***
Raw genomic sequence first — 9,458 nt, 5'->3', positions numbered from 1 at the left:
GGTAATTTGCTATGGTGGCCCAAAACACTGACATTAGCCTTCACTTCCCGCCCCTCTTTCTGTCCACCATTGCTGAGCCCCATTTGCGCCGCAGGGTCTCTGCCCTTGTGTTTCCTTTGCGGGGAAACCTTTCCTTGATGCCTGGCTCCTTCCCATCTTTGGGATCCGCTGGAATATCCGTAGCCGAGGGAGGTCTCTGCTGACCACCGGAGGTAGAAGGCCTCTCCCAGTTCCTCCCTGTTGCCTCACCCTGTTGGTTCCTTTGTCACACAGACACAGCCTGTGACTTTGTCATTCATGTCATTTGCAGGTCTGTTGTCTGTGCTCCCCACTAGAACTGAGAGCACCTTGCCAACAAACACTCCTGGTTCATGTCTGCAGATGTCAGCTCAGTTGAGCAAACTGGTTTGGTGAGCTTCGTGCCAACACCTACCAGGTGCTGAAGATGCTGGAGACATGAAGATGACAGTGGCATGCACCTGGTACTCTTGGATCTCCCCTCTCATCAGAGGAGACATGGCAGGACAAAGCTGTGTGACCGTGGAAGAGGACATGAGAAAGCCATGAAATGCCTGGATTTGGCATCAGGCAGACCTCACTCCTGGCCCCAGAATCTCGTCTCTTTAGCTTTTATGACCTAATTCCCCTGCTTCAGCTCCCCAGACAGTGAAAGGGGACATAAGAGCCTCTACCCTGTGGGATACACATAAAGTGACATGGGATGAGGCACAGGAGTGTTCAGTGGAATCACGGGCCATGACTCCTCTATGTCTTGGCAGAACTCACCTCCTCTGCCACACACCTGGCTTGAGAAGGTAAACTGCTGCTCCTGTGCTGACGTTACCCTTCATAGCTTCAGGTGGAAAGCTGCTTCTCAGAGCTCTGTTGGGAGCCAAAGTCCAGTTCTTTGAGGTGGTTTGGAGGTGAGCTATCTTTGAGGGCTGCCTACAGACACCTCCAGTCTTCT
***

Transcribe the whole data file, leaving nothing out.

Raw genomic sequence first — 9,458 nt, 5'->3', positions numbered from 1 at the left:
GGTAATTTGCTATGGTGGCCCAAAACACTGACATTAGCCTTCACTTCCCGCCCCTCTTTCTGTCCACCATTGCTGAGCCCCATTTGCGCCGCAGGGTCTCTGCCCTTGTGTTTCCTTTGCGGGGAAACCTTTCCTTGATGCCTGGCTCCTTCCCATCTTTGGGATCCGCTGGAATATCCGTAGCCGAGGGAGGTCTCTGCTGACCACCGGAGGTAGAAGGCCTCTCCCAGTTCCTCCCTGTTGCCTCACCCTGTTGGTTCCTTTGTCACACAGACACAGCCTGTGACTTTGTCATTCATGTCATTTGCAGGTCTGTTGTCTGTGCTCCCCACTAGAACTGAGAGCACCTTGCCAACAAACACTCCTGGTTCATGTCTGCAGATGTCAGCTCAGTTGAGCAAACTGGTTTGGTGAGCTTCGTGCCAACACCTACCAGGTGCTGAAGATGCTGGAGACATGAAGATGACAGTGGCATGCACCTGGTACTCTTGGATCTCCCCTCTCATCAGAGGAGACATGGCAGGACAAAGCTGTGTGACCGTGGAAGAGGACATGAGAAAGCCATGAAATGCCTGGATTTGGCATCAGGCAGACCTCACTCCTGGCCCCAGAATCTCGTCTCTTTAGCTTTTATGACCTAATTCCCCTGCTTCAGCTCCCCAGACAGTGAAAGGGGACATAAGAGCCTCTACCCTGTGGGATACACATAAAGTGACATGGGATGAGGCACAGGAGTGTTCAGTGGAATCACGGGCCATGACTCCTCTATGTCTTGGCAGAACTCACCTCCTCTGCCACACACCTGGCTTGAGAAGGTAAACTGCTGCTCCTGTGCTGACGTTACCCTTCATAGCTTCAGGTGGAAAGCTGCTTCTCAGAGCTCTGTTGGGAGCCAAAGTCCAGTTCTTTGAGGTGGTTTGGAGGTGAGCTATCTTTGAGGGCTGCCTACAGACACCTCCAGTCTTCT